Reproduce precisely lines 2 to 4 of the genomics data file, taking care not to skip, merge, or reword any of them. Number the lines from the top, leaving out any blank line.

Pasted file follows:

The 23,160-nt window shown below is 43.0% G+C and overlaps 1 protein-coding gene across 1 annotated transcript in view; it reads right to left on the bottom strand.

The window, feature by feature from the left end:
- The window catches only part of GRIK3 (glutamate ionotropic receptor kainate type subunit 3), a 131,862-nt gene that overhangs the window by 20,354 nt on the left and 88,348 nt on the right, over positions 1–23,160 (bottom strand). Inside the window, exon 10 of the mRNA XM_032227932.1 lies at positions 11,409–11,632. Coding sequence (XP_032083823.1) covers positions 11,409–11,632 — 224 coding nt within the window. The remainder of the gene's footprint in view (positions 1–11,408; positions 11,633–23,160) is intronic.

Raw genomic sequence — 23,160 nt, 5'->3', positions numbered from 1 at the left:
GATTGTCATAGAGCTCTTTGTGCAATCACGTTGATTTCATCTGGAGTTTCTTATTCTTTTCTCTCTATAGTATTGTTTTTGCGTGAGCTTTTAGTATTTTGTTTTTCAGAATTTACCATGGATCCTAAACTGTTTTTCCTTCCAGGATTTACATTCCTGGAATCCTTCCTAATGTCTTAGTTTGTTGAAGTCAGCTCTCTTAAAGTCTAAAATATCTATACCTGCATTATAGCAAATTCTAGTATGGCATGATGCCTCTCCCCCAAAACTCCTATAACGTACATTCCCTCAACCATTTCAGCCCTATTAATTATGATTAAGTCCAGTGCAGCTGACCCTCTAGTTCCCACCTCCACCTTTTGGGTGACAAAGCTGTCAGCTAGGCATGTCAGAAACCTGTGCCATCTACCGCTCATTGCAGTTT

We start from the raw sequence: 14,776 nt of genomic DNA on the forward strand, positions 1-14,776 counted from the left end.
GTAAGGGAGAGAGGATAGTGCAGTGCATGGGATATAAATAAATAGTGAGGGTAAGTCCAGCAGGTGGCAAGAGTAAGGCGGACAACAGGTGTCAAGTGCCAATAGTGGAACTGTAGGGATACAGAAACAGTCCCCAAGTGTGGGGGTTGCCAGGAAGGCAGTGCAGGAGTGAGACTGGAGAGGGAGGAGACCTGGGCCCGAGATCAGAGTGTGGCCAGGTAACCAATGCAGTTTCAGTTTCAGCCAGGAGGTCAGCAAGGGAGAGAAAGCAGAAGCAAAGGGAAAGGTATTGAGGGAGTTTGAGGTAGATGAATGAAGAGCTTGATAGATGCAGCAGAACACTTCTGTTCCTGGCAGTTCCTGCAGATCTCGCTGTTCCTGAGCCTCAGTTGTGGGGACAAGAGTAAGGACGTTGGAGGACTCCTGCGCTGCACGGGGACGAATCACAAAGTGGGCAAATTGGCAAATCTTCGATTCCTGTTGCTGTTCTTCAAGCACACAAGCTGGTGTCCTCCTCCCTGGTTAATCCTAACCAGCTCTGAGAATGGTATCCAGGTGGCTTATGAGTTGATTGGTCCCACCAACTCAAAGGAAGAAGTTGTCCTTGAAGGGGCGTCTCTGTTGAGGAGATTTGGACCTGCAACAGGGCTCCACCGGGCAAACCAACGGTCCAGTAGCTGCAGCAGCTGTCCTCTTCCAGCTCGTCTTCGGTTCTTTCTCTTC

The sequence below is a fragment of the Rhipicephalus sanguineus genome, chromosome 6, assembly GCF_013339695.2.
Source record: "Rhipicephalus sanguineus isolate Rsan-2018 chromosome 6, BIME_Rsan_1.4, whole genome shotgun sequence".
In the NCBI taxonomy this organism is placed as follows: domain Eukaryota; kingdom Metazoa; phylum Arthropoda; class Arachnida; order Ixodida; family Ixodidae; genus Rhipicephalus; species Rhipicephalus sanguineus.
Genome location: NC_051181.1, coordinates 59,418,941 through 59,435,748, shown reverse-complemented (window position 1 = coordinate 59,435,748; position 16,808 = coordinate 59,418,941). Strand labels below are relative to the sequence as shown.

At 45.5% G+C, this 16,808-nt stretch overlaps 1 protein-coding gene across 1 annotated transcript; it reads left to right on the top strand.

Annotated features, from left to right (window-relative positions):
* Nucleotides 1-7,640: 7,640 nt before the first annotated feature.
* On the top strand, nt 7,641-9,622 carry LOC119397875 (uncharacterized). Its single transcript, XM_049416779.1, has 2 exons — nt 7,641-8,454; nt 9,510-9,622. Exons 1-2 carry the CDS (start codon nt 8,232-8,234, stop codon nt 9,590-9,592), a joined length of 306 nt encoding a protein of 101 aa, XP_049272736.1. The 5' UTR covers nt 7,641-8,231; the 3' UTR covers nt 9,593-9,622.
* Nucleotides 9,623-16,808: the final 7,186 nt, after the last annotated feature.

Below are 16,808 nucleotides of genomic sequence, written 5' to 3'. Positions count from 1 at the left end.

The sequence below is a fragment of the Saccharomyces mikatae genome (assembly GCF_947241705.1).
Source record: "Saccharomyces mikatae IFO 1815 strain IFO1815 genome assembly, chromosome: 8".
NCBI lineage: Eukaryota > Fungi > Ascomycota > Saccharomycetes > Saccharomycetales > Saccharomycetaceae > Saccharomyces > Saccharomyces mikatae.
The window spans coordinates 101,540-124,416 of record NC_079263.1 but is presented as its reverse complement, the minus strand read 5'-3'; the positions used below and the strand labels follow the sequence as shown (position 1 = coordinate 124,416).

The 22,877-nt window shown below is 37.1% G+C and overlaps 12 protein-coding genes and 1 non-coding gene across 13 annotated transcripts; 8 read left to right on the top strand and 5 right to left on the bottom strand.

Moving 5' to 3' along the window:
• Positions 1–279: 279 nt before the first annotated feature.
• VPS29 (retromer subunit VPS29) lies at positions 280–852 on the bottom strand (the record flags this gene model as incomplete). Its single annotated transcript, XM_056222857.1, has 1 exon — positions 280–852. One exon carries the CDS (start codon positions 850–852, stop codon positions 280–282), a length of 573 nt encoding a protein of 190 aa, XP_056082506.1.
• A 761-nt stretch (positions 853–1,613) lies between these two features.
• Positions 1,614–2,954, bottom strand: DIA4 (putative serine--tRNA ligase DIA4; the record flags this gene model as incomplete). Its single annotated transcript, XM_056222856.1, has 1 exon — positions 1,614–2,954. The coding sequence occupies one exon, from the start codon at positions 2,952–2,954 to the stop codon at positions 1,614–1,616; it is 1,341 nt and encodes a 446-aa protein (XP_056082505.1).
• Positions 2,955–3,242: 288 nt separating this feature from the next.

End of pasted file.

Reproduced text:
The window, feature by feature from the left end:
- The window catches only part of GRIK3 (glutamate ionotropic receptor kainate type subunit 3), a 131,862-nt gene that overhangs the window by 20,354 nt on the left and 88,348 nt on the right, over positions 1–23,160 (bottom strand). Inside the window, exon 10 of the mRNA XM_032227932.1 lies at positions 11,409–11,632. Coding sequence (XP_032083823.1) covers positions 11,409–11,632 — 224 coding nt within the window. The remainder of the gene's footprint in view (positions 1–11,408; positions 11,633–23,160) is intronic.

Raw genomic sequence — 23,160 nt, 5'->3', positions numbered from 1 at the left: